Whilst such analysis correctly identifies the key tensions in South African society – inequality, unemployment and poverty – and notes some of the undoubted failings of the ANC, it fails to identify the ideological alignment of the ANC government to neoliberalism and the place of South Africa within global capitalism as key parts of the ‘problem’. In this sense I was reminded of an article by John S. Saul entitled ‘Cry for the Beloved Country: The Post-Apartheid Denouement’ published back in 2001 in the Monthly Review.

Here Saul emphasises, as many have done, how the negotiated transition to democracy was designed as a way to organise the handover of political power to the ANC, whilst at the same time maintaining the continuity of capitalist economic relations and an acceptance of the dominant neoliberal orthodoxy. Saul’s conclusion that the transition has failed to address the underlying social relations within South Africa, despite being made over ten years ago, looks ever more pertinent as each year passes. The central premise of both the ANC’s economic strategy, and the analysis presented in The Economist, is the need to attract foreign investment to South Africa through a policy framework designed to create a set of business-friendly conditions. What is not questioned, however, are the potential consequences of such an unrestrained engagement with the global economy. It is this ideological side to the ANC’s hegemony within South Africa that is often ignored by those who focus on the more coercive measures adopted by the state to quash displays of discontent amongst South Africa’s justifiably impatient majority.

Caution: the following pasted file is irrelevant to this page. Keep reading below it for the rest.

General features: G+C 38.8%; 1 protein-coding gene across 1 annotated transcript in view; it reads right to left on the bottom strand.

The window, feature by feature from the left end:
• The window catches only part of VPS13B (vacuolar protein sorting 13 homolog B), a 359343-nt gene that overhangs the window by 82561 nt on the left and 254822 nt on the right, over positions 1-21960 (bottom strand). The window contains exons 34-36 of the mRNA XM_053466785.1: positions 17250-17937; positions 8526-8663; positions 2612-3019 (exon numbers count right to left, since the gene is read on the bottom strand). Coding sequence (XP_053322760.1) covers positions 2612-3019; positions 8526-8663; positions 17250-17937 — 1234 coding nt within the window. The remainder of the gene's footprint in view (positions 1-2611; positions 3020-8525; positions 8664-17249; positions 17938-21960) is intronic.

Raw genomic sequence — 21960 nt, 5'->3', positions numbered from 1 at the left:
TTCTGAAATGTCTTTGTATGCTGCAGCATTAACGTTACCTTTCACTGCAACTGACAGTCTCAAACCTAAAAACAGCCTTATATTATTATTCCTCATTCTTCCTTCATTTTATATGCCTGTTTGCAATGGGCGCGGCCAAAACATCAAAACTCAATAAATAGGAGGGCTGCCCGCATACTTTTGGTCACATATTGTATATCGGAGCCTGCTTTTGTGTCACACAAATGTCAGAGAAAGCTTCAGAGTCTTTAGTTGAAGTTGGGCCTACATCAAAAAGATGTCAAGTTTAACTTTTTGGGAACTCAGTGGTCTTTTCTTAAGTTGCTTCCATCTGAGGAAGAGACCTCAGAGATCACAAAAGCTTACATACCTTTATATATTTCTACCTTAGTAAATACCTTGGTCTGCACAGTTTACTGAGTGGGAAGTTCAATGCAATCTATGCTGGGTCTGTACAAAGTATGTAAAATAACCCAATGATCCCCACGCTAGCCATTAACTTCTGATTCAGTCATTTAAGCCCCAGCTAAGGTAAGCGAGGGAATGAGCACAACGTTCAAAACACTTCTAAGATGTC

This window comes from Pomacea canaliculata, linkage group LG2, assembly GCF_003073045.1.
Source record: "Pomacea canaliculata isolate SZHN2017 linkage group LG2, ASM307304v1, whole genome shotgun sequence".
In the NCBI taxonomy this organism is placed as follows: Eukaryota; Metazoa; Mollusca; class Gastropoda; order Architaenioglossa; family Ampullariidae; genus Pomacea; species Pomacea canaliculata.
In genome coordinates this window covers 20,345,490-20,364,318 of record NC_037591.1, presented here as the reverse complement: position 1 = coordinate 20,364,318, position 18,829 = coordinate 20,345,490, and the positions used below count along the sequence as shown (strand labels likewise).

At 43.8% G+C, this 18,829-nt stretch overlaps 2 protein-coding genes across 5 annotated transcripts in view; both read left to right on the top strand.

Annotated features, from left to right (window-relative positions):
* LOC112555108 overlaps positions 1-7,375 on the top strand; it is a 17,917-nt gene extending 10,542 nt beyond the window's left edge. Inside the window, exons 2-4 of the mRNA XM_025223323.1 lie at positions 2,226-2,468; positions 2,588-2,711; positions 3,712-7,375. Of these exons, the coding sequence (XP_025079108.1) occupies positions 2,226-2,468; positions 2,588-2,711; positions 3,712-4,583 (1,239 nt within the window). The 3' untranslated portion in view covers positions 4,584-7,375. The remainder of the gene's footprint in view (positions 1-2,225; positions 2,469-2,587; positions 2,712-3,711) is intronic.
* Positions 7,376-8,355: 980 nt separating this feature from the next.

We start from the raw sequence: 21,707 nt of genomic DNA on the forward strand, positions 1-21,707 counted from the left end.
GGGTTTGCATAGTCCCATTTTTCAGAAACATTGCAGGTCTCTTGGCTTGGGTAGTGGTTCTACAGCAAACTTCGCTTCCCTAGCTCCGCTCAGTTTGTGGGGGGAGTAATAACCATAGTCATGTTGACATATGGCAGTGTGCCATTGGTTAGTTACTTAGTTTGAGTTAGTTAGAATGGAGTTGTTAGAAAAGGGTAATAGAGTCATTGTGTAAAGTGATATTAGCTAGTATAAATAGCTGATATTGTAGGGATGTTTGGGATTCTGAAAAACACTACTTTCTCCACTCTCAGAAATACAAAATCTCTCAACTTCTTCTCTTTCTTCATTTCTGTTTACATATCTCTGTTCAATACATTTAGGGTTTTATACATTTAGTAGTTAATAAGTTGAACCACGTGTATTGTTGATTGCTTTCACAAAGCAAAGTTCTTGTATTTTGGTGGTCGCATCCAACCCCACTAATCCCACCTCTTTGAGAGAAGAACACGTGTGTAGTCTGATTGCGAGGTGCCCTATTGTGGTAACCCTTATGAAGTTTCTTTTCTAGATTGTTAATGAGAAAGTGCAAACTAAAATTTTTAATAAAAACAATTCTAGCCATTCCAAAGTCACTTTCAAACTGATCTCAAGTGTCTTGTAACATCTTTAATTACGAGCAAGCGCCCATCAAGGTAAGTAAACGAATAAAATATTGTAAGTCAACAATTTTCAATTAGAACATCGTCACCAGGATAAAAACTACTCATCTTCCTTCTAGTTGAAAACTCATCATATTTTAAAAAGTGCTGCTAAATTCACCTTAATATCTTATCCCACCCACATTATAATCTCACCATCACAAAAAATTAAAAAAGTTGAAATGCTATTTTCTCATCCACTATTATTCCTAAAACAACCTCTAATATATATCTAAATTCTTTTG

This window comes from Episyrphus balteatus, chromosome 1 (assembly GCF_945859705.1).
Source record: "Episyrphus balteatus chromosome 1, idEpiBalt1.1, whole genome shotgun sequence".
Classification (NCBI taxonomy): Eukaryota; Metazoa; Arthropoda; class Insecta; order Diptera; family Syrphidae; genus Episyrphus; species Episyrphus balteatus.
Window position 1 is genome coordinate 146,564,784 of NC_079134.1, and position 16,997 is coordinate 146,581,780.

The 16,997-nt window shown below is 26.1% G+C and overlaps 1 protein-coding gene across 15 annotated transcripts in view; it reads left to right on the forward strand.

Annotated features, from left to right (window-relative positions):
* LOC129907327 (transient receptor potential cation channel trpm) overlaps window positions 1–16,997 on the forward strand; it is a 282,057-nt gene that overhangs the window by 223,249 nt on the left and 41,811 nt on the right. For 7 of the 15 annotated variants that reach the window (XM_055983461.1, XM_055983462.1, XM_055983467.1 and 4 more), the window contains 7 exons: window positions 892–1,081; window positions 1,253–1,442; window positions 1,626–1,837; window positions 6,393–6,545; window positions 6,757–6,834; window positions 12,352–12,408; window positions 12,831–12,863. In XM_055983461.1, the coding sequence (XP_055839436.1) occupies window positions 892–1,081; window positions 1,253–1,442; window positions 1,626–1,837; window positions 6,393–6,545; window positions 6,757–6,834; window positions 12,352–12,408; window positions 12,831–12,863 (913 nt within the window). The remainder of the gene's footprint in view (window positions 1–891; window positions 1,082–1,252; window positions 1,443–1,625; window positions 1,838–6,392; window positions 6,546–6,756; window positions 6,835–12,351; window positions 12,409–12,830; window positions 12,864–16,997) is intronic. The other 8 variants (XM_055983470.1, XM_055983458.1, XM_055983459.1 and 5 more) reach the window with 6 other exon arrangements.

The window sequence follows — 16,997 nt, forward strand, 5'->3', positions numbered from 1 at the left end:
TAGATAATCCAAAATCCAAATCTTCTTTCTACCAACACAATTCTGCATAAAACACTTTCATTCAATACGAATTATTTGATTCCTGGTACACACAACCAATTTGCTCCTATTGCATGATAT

Whilst it is certainly true that South Africa needs a more effective government than the one it currently has, it also requires a significant shift to the left in ideological terms if it is to address such divisive socio-economic inequalities. It is becoming increasingly apparent that despite the removal of Mbeki, this is not possible within the confines of the ANC. The DA who argue in favour of the need for ‘an economy that is characterized primarily by the free choices of individuals’, offer little in the way of a genuine alternative, except for a potentially more efficient and less corrupt neoliberal state. The need for change runs much deeper than the mainstream declinist critics of the ANC government suggest.